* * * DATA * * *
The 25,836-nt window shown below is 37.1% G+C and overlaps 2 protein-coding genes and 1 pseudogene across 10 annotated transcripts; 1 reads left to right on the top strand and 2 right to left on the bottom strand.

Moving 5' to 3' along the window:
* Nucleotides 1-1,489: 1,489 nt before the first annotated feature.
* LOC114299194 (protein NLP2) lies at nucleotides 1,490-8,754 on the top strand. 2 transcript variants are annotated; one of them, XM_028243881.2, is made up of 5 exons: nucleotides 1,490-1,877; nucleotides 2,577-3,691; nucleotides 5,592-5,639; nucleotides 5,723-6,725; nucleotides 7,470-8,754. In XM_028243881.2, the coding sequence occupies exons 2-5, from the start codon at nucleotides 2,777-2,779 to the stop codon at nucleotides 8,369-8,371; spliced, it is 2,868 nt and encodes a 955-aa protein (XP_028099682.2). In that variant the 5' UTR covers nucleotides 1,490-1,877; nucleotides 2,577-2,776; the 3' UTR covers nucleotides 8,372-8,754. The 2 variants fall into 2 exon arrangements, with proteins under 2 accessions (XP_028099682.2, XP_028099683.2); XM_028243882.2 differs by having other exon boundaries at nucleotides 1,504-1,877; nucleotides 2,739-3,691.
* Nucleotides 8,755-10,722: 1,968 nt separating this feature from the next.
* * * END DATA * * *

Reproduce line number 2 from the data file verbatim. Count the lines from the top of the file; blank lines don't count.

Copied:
Moving 5' to 3' along the window: